The Extinction of Genre Specific Channels

While I wasn’t a fan, the cancellation of Alphas on the “SyFy” channel became the latest evidence that genre or to be more exact, “geek related” channels are slowly dying out. G4, the video game related channel is changing over to the GQ channel, to appeal to the modern male. I consider myself a modern male and I like videogames and hot babes which G4 had plenty of. What the hell is GQ gonna offer me?

SyFy has also been going downhill for some time ever since they switched their name and began cancelling numerous sci/fi related original programming to focus more on crappy reality shows and wrestling. It seems to me that the once vast promise of cable, to give us more choices in what we could watch, has changed and the goal now is to homogenize the airwaves and become more like the networks that we as cable viewers wanted to escape from to begin with.

Cable used to be the haven for shows that other networks wouldn’t touch because they didn’t think the ratings would be there. Some of these cable channels actually seemed like they cared about their viewers and were happy with the niche that they were providing. Who can argue since cable boomed giving people more choices as to what to watch. You were a science/fiction fantasy fan, hey here’s a channel. You were a foodie, hey here’s a channel. You liked talk shows, hey here’s a channel. You like sports, hey here’s a channel. It went on and on.

While some of the niche channels survived and managed to stay true to their original vision to this day, most have fallen by the wayside changing their names and what they program. MTV is a prime example. I know this will shock a lot of my younger audience, but the M used to stand for Music. It didn’t matter what time of day it was, when you turned on MTV you were more likely than not gonna see a music video. I think they did more for music, by introducing more people to different genres of music, in a single generation than radio ever has. Now, they are nothing when it comes to music.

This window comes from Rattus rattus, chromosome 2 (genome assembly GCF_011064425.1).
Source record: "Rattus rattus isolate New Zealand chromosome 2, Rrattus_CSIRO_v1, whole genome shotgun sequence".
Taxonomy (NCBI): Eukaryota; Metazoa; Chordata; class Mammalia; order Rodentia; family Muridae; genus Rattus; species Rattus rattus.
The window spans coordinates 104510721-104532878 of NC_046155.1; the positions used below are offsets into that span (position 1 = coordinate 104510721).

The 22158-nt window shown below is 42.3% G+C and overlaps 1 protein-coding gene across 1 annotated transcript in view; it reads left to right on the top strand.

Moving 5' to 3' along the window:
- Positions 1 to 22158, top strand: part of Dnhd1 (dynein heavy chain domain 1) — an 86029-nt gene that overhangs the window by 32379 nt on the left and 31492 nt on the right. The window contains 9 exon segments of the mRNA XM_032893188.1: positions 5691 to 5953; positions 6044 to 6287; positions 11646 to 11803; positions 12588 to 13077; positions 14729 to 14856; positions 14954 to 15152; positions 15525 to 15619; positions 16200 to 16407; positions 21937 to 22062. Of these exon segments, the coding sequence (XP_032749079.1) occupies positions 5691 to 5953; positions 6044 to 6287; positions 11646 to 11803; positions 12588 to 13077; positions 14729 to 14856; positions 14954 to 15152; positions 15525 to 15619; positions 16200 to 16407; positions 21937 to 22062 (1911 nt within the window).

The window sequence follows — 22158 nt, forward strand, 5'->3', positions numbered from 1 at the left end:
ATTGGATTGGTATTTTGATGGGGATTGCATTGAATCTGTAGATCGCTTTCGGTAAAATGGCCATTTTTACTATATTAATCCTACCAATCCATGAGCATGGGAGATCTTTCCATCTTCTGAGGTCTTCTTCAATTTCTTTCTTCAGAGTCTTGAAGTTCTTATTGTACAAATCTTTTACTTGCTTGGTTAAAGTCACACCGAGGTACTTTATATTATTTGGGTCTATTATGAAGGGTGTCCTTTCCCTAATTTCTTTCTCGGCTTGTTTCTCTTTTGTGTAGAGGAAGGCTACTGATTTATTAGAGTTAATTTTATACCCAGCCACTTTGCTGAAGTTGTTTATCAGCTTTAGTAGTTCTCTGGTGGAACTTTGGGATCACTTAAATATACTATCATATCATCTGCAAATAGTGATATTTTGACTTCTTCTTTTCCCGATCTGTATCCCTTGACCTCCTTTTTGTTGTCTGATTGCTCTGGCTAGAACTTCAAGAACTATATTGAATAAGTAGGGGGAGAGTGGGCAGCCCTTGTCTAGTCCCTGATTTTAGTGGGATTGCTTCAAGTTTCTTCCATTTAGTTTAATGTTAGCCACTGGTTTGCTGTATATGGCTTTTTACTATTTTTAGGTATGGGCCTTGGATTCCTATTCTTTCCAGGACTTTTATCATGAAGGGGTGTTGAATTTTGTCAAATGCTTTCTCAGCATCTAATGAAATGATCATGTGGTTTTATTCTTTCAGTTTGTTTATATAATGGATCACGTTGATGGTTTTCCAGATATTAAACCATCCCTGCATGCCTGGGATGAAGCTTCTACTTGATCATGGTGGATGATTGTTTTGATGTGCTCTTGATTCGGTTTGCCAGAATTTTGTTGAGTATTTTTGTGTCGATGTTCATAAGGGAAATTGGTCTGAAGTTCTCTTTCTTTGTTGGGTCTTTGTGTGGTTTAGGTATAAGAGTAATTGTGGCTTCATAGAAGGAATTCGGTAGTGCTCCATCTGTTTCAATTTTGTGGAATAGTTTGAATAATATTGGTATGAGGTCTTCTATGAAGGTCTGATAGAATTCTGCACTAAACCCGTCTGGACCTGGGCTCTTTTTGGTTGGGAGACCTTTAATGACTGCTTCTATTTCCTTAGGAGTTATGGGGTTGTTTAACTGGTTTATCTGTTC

Sci/Fi was another one. I used to be a regular viewer of that network. I’d watch old episodes of Stargate and Star Trek on there, then Ghost Hunters, Warehouse 13 and Stargate Universe to name just a few. Then they got hold of wrestling, changed their name and started cancelling series due to low ratings. Now we all know, sci/fi has never done all that well on TV, but the fans of those shows are loyal. Loyal enough that, if they don’t want to give our shows a chance, we’re gonna stop giving you a chance. My viewing of SyFy has been reduced to episodes of Ghost Hunters and whenever there is a Twilight Zone marathon. To show just how ridiculous they got, SyFy even had a show about cooking that didn’t last. To think they cancelled an original series to show that nonsense, helped push me over the edge.

My point is this, we’re losing this channel individuality by the day. Everything is being homogenized down to some formula that everyone copies because they know we’ll watch it. We need to stop it, we need to stop letting them get away with it. There still are some safe zones out there for us. BBC America has some great programming. If you manage to get a network called MEtv, they have a great block of classic sci/fi type shows that they play on Saturday nights. Star Trek TOS, Batman (with Adam West), Lost in Space, Twilight Zone and the piece de resistance…Svengoolie who hosts a B grade movie every week. If you’re old enough to remember Elvira, he’s like that just with slightly less curves. Well, actually if you see him he does have more curves, they are just not as nice as Elvira’s. Either way, I’d suggest giving those networks a try.

Until we hit some of these other cable networks in the bottom line, they aren’t going to bring back our shows or our channels. It may be a losing battle, but I’m willing to try at least. How about you?

So, until next time….

 

Originally published January 23, 2013